The following content is sourced from external partners. We cannot guarantee that it is suitable for the visually or hearing impaired.
Communist Party Secretary of Hebei province Zhou Benshun speaks at a session of the National People's Congress (NPC) in Beijing, China, in this March 7, 2015 picture. REUTERS/Stringer(reuters_tickers)
BEIJING (Reuters) - A court in southeastern China on Tuesday sentenced the former Communist Party boss of the northern province of Hebei to 15 years in jail after finding him guilty of corruption, the latest senior official jailed in a sweeping crackdown on graft.
Zhou Benshun was the top official of Hebei province, which surrounds Beijing and is China's most important steel producer.
He had earlier worked with one-time domestic security chief Zhou Yongkang, who was jailed for life in 2015 after a secret trial in China's most sensational graft scandal in 70 years. The two are not related despite sharing a family name.
In a statement on its official microblog, the court in Xiamen city said that between 2000 and 2015 Zhou had directly or via family members taken more than 40 million yuan (4.6 million pounds) in bribes.
The bribes were given in exchange for help with real estate projects, bank loans and promotions, the court said.
Zhou admitted his guilt and has repented, the court said, adding that most of the bribes were handled by family members and that Zhou only found out about it subsequently.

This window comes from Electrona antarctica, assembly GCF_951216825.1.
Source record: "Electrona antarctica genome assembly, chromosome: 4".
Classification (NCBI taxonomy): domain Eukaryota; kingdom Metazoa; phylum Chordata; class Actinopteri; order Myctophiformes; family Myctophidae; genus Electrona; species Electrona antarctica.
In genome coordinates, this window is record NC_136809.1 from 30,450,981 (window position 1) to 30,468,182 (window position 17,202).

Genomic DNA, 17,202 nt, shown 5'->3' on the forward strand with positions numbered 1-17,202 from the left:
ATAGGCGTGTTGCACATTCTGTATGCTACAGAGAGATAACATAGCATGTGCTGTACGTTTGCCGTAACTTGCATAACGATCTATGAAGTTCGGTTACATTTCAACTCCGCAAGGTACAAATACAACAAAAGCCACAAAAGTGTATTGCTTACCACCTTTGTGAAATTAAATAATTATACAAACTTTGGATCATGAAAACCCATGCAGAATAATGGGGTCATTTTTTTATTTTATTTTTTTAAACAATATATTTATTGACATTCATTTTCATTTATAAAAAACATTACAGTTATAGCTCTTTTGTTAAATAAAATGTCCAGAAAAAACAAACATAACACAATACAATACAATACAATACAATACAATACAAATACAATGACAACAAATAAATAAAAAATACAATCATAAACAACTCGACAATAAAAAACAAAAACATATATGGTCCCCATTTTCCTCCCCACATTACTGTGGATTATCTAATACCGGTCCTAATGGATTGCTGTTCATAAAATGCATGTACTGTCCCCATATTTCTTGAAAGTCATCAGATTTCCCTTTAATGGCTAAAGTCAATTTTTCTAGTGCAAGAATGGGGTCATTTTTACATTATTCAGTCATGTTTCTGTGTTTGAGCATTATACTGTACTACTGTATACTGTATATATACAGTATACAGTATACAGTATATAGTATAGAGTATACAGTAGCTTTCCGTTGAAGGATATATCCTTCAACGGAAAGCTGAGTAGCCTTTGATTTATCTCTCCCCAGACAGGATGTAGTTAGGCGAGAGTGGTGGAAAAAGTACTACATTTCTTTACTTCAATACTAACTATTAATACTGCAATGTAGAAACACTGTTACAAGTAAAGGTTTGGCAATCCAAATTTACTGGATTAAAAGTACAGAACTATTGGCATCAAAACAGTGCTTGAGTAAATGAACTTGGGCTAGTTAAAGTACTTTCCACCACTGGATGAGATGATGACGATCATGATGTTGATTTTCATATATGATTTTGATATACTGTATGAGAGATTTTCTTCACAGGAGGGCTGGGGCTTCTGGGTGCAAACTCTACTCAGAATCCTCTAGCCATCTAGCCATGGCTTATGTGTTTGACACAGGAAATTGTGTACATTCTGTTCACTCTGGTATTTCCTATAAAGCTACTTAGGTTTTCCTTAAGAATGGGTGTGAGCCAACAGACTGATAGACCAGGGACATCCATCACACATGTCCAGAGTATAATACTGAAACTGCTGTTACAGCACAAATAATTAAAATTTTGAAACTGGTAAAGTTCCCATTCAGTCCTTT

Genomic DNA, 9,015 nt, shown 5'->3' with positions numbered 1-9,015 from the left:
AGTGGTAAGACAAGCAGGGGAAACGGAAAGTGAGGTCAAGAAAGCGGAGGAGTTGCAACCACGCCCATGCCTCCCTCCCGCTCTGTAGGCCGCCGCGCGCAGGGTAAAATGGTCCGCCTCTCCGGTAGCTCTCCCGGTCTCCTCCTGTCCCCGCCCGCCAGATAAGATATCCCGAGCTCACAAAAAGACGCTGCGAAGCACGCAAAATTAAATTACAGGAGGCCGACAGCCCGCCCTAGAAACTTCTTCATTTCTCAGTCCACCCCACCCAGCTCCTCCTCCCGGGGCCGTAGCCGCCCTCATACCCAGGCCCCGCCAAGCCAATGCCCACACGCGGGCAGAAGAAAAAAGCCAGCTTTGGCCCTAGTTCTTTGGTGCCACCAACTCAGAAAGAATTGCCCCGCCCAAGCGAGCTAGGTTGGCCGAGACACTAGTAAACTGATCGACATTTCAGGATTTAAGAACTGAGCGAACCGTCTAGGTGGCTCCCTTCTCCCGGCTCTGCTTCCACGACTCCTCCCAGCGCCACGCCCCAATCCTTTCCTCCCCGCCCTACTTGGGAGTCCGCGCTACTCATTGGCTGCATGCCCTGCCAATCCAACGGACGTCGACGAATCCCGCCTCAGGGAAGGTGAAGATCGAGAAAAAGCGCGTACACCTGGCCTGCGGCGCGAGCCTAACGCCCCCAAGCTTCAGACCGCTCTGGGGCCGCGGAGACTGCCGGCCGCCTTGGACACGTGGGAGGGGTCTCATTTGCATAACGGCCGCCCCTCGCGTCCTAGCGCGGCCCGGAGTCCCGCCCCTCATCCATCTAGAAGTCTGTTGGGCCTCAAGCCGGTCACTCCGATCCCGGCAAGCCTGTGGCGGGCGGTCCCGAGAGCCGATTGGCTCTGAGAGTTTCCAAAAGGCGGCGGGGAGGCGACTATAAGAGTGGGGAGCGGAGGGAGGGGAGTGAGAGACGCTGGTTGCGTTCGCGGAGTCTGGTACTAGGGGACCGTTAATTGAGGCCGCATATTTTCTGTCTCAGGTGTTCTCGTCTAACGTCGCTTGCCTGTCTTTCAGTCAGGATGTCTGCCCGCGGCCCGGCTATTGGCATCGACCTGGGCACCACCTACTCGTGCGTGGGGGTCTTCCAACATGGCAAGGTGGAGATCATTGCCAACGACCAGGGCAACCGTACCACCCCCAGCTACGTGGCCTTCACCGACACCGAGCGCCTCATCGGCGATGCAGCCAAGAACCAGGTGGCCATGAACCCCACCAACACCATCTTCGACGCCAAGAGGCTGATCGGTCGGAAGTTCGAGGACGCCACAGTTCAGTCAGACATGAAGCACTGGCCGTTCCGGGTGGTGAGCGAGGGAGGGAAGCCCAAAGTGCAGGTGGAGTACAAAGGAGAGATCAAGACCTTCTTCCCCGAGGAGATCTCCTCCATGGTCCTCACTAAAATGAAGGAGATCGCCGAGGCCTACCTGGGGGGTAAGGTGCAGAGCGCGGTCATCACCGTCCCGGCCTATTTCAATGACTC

Zhou has decided not to appeal, it said.
It was not possible to reach legal or family representatives for comment.
The Hebei city of Zhangjiakou has won the right to host the 2022 Winter Olympics along with Beijing. Zhou had attended meetings of the bid committee.
Zhou became party chief in Hebei in 2013. He had worked for five years in the Central Politics and Law Commission as its secretary general, under Zhou Yongkang.
The court statement made no direct mention of Zhou Yongkang, but noted that some of Zhou Benshun's crimes occurred while he was working on the Central Politics and Law Commission.
Zhou Benshun's case was featured in a government-made documentary about corruption broadcast in October, describing his involvement in "superstition".
Party officials are not supposed to practice religion and the charge of superstition is often levelled against the corrupt to further blacken their names.
President Xi Jinping, who doubles as party and military chief, has pursued a relentless campaign against deep-rooted corruption since assuming power three years ago, vowing to go after powerful "tigers" as well as lowly "flies".
(Reporting by Ben Blanchard)